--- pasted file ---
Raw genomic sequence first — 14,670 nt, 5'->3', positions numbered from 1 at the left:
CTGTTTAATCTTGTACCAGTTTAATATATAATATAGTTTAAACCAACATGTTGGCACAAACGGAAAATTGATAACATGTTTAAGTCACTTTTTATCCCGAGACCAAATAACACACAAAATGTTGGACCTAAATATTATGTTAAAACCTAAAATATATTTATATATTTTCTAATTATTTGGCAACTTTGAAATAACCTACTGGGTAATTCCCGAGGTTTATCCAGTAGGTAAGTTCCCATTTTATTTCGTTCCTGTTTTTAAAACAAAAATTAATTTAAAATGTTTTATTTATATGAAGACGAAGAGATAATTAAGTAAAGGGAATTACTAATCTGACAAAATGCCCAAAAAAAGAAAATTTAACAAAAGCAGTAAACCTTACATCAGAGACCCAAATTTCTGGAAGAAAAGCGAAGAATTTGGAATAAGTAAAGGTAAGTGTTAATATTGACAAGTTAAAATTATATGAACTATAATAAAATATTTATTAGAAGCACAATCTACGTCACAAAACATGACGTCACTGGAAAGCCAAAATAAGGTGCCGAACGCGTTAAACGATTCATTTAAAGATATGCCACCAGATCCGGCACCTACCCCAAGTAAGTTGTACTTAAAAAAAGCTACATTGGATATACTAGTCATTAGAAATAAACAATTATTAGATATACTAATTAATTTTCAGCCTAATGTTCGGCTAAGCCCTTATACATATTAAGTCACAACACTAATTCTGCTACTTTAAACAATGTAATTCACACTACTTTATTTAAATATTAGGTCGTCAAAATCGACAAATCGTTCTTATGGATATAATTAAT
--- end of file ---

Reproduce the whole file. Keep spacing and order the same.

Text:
Raw genomic sequence first — 14,670 nt, 5'->3', positions numbered from 1 at the left:
CTGTTTAATCTTGTACCAGTTTAATATATAATATAGTTTAAACCAACATGTTGGCACAAACGGAAAATTGATAACATGTTTAAGTCACTTTTTATCCCGAGACCAAATAACACACAAAATGTTGGACCTAAATATTATGTTAAAACCTAAAATATATTTATATATTTTCTAATTATTTGGCAACTTTGAAATAACCTACTGGGTAATTCCCGAGGTTTATCCAGTAGGTAAGTTCCCATTTTATTTCGTTCCTGTTTTTAAAACAAAAATTAATTTAAAATGTTTTATTTATATGAAGACGAAGAGATAATTAAGTAAAGGGAATTACTAATCTGACAAAATGCCCAAAAAAAGAAAATTTAACAAAAGCAGTAAACCTTACATCAGAGACCCAAATTTCTGGAAGAAAAGCGAAGAATTTGGAATAAGTAAAGGTAAGTGTTAATATTGACAAGTTAAAATTATATGAACTATAATAAAATATTTATTAGAAGCACAATCTACGTCACAAAACATGACGTCACTGGAAAGCCAAAATAAGGTGCCGAACGCGTTAAACGATTCATTTAAAGATATGCCACCAGATCCGGCACCTACCCCAAGTAAGTTGTACTTAAAAAAAGCTACATTGGATATACTAGTCATTAGAAATAAACAATTATTAGATATACTAATTAATTTTCAGCCTAATGTTCGGCTAAGCCCTTATACATATTAAGTCACAACACTAATTCTGCTACTTTAAACAATGTAATTCACACTACTTTATTTAAATATTAGGTCGTCAAAATCGACAAATCGTTCTTATGGATATAATTAAT